As Zadie writes: “…it is possible to penetrate the bubble of privilege and even pop it – whereas the suffering bubble is impermeable. Language, logic, argument, rationale and relative perspective itself are no match for it.” It’s an essay that suggests rather than berating ourselves for this sense of our own suffering we might be better served by accepting it, feeling empathy for it – so that ultimately, we might give other people the same kindness.
Intimations is a collection filled with these small truths – the writing brings with it a sort of clarity that you want to sit in conversation with. It is a work that keeps informing your day to day long after you have turned the final page. It’s a conversation about quarantine, and time, and the murder of George Floyd – an essay that points towards the other pandemic, the one that has been slowly killing us without half of the headlines: contempt.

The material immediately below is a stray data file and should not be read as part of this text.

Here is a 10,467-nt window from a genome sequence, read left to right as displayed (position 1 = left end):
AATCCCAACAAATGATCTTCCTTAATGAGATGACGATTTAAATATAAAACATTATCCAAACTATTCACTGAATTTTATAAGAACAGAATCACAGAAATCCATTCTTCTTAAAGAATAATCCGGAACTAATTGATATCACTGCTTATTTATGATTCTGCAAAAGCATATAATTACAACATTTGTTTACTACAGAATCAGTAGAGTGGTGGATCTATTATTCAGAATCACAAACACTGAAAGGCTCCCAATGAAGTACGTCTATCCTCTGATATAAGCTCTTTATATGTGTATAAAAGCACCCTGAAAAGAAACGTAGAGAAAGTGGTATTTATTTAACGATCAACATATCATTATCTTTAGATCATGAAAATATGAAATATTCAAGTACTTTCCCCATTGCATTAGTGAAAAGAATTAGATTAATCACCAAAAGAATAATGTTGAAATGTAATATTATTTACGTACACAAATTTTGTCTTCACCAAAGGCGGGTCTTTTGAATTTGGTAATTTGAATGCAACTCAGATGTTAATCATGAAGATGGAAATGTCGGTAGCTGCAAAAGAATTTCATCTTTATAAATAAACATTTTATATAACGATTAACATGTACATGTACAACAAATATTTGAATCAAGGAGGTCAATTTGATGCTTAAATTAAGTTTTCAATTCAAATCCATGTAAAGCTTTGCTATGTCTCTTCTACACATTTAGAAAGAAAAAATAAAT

She writes: “Patient zero of this particular virus stood on a slave-ship four hundred years ago, looked down at the sweating, bleeding, moaning mass below deck, and reverse-engineered an emotion – contempt – from a situation he, the patient himself, had created. He looked at the human beings he had chained up and noted that they seemed to be the type of people who wore chains. So unlike other people. Frighteningly unlike!”
It is a time of trauma – not equally distributed – and none of us know what to do. We don’t know “what is to be done with all this time aside from filling it”, and it feels like our identities have been swallowed by that reality. Intimations doesn’t have the solution – though for a short while at least does answer the question of what to do with all that time. The solution probably, let’s face it, doesn’t really exist – or isn’t so much one achievable thing as a multitude of shifting and evolving goal posts. But it says something important, all the same.
This is what happened to me.
This is what happened to me.
This is what happened to me.